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Music Business News, May 9, 2017

Warner Music Group revenue was up 11 percent in Q2 2017. Also, Amazon Prime unveiled a new live-streaming concert series. And Pandora said it is looking for a buyer and a new board.




Warner Music Group Revenue Driven Up by Streaming Surge


Warner Music Group was up 11-percent in the second quarter of this year, according to Billboard.


This growth was driven significantly by streaming revenue, which accounted for 50-percent of WMG’s total earnings. Digital revenue as a whole, including streaming was up 22-percent, twice as much as physical revenue. Artist services and rights brought in $81 million whereas licensing took in another $63 million for the same period.


WMG’s CEO, Steve Cooper said, “Our streaming revenue is now double that of physical and triple that of downloads … An improved industry environment is helping, but we continue to outperform our competition due to fantastic new music and outstanding execution by our operators around the world.”


Recorded music revenue was up in the U.S., Latin America and Asia territories. WMG’s best sellers included Ed Sheeran’s ÷, Bruno Mars’ 24K Magic and Twenty One Pilots hit song “Heathens” from the Suicide Squad soundtrack.


In the area of music publishing, WMG saw a 14.2 percent boost in revenue thanks to performance, digital and synchs. Mechanical revenue stayed the same.


Operating cash flow was $70 million in this quarter, $31 million less than in the same quarter of 2016. The company explained, “The change was largely a result of working capital use related to higher receivables at quarter-end due to improved operating results, which more than offset the increase in OIBDA.”


Eric Levin, WMG’s chief financial officer expressed excitement about the year-over-year growth in revenue, but was careful to set expectations lower for the rest of the year: “Although tough comparisons could make for a more challenging second half, I’m confident we’ll have another great full fiscal year.”


Amazon Prime Launching Live-Streaming Concert Series


Amazon announced Prime Live Events, ticketed, exclusive livestreaming concerts available to Prime members, reported Engadget. The events will be based in London.


Prime Live events adds additional inventive to the “all-in” subscription enjoyed by Prime members and will start on May 23rd with a performance by Blondie at the Round Chapel in Hackney. Alison Moyet will be second up on June 12th, followed by a Texas set at Porchester Hall four days afterwards. According to Amazon, more shows will be forthcoming.


All concerts will be filmed and released worldwide through Prime Video. The app’s success will continue to be dependent on having a stream of exclusives, particularly since Netflix has been establishing itself in the live comedy realm. Live concerts could give Amazon leverage and bring in music fans who haven’t pulled the lever on a subscription yet.


Amazon has previously attempted to get into live music events. It hosted a Robbie Williams concert on December 14th and another for John Legend the following day. Both were limited to Amazon customers and released subsequently through Prime Video. These concerts were a trial for Prime Live Events.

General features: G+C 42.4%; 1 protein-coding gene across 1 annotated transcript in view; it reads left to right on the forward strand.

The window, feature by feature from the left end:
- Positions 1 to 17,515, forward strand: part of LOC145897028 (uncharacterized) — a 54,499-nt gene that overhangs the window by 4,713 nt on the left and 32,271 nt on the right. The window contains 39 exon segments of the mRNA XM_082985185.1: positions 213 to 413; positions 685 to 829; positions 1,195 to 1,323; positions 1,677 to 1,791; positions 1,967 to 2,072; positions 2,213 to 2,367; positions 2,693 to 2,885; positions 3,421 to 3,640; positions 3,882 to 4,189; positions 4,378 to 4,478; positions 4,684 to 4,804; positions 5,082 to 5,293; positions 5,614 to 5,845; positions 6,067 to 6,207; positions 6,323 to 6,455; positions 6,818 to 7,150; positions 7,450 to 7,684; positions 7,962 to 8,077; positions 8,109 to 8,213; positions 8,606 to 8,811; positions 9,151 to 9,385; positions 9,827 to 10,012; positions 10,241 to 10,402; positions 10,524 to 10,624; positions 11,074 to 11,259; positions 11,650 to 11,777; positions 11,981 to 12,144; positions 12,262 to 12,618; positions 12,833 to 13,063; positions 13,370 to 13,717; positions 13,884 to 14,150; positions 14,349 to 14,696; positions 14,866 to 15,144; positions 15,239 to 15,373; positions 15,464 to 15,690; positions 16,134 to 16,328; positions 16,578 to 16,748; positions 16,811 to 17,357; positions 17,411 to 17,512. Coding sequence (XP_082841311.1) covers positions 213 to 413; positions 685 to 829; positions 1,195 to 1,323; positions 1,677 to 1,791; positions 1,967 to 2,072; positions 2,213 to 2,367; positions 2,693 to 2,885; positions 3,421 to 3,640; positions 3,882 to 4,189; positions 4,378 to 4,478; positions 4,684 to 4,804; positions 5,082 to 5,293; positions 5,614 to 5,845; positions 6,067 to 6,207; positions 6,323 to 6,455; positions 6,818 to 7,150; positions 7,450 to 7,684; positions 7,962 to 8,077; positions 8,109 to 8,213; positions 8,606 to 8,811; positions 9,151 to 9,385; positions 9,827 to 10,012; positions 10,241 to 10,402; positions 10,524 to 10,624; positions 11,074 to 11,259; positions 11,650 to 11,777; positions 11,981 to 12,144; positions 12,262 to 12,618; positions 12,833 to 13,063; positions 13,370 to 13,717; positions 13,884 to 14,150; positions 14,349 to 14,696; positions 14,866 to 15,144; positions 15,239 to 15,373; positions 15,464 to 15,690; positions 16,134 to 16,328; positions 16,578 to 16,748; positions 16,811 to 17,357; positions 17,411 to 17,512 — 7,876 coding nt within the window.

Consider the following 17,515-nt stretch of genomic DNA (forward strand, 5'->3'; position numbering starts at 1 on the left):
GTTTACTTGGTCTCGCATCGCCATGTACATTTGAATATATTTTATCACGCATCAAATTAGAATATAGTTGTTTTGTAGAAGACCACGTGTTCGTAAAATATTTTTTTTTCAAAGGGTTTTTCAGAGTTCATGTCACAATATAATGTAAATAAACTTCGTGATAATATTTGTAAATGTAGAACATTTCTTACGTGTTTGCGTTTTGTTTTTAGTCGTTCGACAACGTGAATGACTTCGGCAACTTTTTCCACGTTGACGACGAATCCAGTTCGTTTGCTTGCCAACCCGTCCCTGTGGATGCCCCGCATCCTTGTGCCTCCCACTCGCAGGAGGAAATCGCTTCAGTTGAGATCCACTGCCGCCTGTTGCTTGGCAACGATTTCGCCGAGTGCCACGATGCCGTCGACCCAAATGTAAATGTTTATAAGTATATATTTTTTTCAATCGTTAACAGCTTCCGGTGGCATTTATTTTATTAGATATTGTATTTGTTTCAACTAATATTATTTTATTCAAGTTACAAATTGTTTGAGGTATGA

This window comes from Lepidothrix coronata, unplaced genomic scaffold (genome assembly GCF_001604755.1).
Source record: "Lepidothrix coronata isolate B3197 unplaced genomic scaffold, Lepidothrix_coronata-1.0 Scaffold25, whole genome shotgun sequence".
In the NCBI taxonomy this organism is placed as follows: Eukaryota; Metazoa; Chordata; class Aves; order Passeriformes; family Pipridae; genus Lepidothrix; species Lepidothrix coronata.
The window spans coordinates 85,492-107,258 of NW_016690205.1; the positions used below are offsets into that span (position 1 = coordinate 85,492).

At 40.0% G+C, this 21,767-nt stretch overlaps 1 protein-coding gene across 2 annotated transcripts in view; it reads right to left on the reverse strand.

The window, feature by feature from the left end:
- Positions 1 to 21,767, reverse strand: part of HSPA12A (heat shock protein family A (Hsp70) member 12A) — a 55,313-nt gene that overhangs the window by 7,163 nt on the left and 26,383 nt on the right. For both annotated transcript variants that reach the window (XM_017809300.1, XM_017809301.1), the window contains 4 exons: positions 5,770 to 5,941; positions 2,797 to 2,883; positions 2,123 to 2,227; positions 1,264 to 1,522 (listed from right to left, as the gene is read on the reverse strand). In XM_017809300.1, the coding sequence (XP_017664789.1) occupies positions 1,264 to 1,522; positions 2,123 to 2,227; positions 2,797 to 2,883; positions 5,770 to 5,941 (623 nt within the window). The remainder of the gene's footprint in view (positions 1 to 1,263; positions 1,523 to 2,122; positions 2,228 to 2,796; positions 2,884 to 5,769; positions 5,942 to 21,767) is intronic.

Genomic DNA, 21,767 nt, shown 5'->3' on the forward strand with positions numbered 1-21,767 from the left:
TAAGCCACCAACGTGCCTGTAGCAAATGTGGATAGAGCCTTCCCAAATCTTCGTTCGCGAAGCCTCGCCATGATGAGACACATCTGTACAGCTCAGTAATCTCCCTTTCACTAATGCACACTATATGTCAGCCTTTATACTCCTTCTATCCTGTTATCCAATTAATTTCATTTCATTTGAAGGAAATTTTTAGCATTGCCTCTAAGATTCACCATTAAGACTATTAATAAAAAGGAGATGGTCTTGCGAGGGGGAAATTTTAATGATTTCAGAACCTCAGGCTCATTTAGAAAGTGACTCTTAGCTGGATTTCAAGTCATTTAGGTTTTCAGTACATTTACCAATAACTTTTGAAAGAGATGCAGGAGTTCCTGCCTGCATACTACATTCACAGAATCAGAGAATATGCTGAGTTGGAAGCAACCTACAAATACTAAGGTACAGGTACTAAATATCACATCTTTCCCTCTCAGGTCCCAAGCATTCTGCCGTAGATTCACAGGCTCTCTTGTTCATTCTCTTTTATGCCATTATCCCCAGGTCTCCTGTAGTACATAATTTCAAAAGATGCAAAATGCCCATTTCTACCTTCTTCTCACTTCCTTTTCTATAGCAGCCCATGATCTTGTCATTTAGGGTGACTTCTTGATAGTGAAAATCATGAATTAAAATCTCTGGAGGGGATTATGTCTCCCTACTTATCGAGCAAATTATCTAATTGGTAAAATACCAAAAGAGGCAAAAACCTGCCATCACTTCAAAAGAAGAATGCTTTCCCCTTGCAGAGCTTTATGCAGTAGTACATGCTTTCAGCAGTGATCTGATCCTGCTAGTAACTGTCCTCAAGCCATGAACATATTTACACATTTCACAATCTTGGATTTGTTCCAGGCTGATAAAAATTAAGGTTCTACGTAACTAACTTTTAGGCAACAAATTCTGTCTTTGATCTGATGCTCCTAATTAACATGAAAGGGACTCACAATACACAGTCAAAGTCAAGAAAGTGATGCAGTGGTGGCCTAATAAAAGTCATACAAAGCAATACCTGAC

Amazon also announced it will be updating Amazon Tickets, the online portal that allows users to buy live music, theater and comedy stubs. Prime members will now be able to buy tickets ahead of public release through the Amazon Tickets portal.


Industry experts indicated that the new events hosted by Amazon and Netflix are likely to put pressure on Apple to expand beyond its successful Apple Music Festival in London.


Pandora Seeking a Buyer and to Revamp Board


Digital music service Pandora was able to raise $150 million and is currently looking for a buyer or other “strategic” options, according to a statement made on May 8.


The Hollywood Reporter also said that Timothy Leiweke, former CEO of Anschutz Entertainment Group is tasked with looking for new directors for Pandora’s board. Pandora stated that two members of its board, James Feuille and Peter Gotcher are resigning.


The $150 million investment came courtesy of KKR, a private equity firm.


The statement from Pandora also explained, “At the upcoming 2017 annual meeting of stockholders, the board will recommend that its stockholders approve a resolution to declassify the board and provide for the annual election of directors in the future.”


Firms Morgan Stanley and Centerview Partners are currently helping Pandora review financial options.


Feuille added, “Having secured a significant financial commitment from KKR to strengthen the company’s balance sheet, we have positioned the company to evaluate any potential strategic alternatives, including a sale, in the 30 days before the financing is set to close.”


Pandora’s decision came at the same time it received quarterly results indicating that its active listener base had fallen by two million and that its’ cash in hand had fallen by $40 million.

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